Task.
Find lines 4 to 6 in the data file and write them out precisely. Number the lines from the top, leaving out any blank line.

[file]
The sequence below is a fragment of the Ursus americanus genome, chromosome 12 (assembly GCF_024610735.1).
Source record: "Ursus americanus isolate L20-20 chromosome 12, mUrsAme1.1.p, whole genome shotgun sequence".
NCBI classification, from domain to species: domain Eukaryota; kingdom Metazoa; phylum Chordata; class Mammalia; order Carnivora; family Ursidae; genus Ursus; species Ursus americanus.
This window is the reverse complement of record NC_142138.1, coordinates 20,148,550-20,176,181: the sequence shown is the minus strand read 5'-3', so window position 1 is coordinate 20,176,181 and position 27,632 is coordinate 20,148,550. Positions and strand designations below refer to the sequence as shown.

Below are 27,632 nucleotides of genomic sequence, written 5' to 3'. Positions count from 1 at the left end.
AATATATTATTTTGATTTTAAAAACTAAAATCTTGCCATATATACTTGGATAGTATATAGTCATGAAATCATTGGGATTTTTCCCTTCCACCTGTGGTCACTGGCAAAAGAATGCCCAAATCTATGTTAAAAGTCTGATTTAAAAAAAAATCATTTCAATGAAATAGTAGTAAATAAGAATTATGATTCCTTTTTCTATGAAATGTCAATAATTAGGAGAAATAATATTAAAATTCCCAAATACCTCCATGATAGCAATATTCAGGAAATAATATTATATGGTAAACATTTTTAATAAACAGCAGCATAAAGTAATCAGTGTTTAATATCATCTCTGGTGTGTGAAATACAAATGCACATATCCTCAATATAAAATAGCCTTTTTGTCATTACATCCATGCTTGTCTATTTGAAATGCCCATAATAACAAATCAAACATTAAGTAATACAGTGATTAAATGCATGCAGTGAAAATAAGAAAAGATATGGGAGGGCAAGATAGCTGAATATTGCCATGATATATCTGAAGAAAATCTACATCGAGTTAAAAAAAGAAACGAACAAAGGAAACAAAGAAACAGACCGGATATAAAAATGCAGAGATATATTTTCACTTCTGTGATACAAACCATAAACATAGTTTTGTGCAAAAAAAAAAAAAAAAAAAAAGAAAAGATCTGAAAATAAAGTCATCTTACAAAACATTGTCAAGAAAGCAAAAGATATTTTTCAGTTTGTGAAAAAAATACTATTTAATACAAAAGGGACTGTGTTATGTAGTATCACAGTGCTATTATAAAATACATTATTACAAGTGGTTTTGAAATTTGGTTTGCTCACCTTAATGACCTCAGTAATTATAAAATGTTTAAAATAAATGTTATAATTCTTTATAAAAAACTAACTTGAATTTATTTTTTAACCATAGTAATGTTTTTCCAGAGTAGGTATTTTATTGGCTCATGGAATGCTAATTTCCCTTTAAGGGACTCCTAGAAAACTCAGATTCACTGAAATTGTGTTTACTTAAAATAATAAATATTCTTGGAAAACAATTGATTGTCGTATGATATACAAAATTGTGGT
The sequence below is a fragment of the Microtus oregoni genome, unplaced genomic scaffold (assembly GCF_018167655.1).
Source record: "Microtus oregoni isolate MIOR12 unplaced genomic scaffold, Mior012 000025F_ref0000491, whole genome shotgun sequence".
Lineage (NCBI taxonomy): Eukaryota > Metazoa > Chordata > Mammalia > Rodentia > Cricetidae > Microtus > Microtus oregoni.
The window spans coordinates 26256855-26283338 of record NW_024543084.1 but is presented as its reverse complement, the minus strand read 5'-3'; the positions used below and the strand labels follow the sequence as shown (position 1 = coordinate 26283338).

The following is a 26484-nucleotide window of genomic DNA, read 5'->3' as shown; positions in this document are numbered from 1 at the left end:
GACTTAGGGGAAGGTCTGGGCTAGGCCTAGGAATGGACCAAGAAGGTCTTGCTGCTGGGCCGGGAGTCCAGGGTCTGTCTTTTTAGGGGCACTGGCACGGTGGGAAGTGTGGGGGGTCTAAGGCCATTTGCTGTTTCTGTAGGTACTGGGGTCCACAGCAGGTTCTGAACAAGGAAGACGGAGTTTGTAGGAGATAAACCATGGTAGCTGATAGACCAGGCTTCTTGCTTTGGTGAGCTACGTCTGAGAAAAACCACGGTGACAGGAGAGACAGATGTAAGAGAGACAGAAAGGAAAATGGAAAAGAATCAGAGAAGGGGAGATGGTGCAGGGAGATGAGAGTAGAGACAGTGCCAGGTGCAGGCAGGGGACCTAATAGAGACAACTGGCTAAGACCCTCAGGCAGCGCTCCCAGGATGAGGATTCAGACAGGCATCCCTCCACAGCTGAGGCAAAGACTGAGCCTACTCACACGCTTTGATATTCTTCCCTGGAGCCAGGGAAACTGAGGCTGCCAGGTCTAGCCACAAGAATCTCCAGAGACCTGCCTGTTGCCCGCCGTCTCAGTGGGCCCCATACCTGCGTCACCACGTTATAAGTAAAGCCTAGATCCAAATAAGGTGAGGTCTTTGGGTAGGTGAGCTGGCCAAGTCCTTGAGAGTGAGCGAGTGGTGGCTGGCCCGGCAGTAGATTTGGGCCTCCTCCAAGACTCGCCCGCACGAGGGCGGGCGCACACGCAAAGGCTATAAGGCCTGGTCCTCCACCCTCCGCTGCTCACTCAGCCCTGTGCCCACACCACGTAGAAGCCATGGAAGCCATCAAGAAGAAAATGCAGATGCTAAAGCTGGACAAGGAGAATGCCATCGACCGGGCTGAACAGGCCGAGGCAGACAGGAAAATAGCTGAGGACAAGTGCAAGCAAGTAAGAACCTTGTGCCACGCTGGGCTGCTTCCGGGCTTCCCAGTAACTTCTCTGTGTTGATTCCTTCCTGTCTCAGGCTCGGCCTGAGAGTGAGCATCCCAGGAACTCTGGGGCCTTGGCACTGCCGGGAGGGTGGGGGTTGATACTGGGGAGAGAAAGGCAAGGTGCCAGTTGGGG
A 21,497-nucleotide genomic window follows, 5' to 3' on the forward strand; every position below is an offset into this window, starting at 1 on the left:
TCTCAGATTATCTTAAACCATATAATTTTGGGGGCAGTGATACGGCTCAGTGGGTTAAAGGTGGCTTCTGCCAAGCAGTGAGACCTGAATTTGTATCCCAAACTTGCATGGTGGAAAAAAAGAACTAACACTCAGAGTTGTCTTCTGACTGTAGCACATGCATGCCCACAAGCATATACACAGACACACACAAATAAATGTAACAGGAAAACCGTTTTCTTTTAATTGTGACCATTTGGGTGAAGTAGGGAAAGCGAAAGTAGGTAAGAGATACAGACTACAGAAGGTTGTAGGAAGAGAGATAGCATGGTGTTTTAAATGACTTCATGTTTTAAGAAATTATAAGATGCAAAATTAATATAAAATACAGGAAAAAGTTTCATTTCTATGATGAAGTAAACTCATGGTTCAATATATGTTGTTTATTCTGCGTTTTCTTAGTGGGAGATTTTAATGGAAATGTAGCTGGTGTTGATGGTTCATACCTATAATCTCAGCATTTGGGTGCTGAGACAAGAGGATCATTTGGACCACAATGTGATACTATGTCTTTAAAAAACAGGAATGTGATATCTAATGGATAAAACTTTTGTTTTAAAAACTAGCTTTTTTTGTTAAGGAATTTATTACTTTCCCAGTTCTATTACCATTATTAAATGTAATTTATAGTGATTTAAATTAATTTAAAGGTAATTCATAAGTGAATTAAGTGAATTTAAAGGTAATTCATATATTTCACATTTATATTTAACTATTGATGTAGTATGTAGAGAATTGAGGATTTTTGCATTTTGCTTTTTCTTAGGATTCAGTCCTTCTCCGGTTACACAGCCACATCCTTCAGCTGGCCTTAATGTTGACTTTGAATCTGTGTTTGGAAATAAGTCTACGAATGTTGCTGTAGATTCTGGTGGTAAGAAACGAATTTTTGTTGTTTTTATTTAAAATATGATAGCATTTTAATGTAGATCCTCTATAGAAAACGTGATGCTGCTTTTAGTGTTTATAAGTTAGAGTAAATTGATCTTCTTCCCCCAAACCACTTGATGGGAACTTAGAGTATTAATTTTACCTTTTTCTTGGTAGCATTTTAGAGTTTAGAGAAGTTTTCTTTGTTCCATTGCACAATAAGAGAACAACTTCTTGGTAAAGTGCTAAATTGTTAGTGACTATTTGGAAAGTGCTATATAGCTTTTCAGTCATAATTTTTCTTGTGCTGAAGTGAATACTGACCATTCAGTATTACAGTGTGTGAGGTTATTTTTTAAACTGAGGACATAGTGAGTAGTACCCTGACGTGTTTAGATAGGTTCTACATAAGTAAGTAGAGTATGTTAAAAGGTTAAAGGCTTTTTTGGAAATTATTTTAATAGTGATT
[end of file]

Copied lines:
This window is the reverse complement of record NC_142138.1, coordinates 20,148,550-20,176,181: the sequence shown is the minus strand read 5'-3', so window position 1 is coordinate 20,176,181 and position 27,632 is coordinate 20,148,550. Positions and strand designations below refer to the sequence as shown.

Below are 27,632 nucleotides of genomic sequence, written 5' to 3'. Positions count from 1 at the left end.
AATATATTATTTTGATTTTAAAAACTAAAATCTTGCCATATATACTTGGATAGTATATAGTCATGAAATCATTGGGATTTTTCCCTTCCACCTGTGGTCACTGGCAAAAGAATGCCCAAATCTATGTTAAAAGTCTGATTTAAAAAAAAATCATTTCAATGAAATAGTAGTAAATAAGAATTATGATTCCTTTTTCTATGAAATGTCAATAATTAGGAGAAATAATATTAAAATTCCCAAATACCTCCATGATAGCAATATTCAGGAAATAATATTATATGGTAAACATTTTTAATAAACAGCAGCATAAAGTAATCAGTGTTTAATATCATCTCTGGTGTGTGAAATACAAATGCACATATCCTCAATATAAAATAGCCTTTTTGTCATTACATCCATGCTTGTCTATTTGAAATGCCCATAATAACAAATCAAACATTAAGTAATACAGTGATTAAATGCATGCAGTGAAAATAAGAAAAGATATGGGAGGGCAAGATAGCTGAATATTGCCATGATATATCTGAAGAAAATCTACATCGAGTTAAAAAAAGAAACGAACAAAGGAAACAAAGAAACAGACCGGATATAAAAATGCAGAGATATATTTTCACTTCTGTGATACAAACCATAAACATAGTTTTGTGCAAAAAAAAAAAAAAAAAAAAAGAAAAGATCTGAAAATAAAGTCATCTTACAAAACATTGTCAAGAAAGCAAAAGATATTTTTCAGTTTGTGAAAAAAATACTATTTAATACAAAAGGGACTGTGTTATGTAGTATCACAGTGCTATTATAAAATACATTATTACAAGTGGTTTTGAAATTTGGTTTGCTCACCTTAATGACCTCAGTAATTATAAAATGTTTAAAATAAATGTTATAATTCTTTATAAAAAACTAACTTGAATTTATTTTTTAACCATAGTAATGTTTTTCCAGAGTAGGTATTTTATTGGCTCATGGAATGCTAATTTCCCTTTAAGGGACTCCTAGAAAACTCAGATTCACTGAAATTGTGTTTACTTAAAATAATAAATATTCTTGGAAAACAATTGATTGTCGTATGATATACAAAATTGTGGT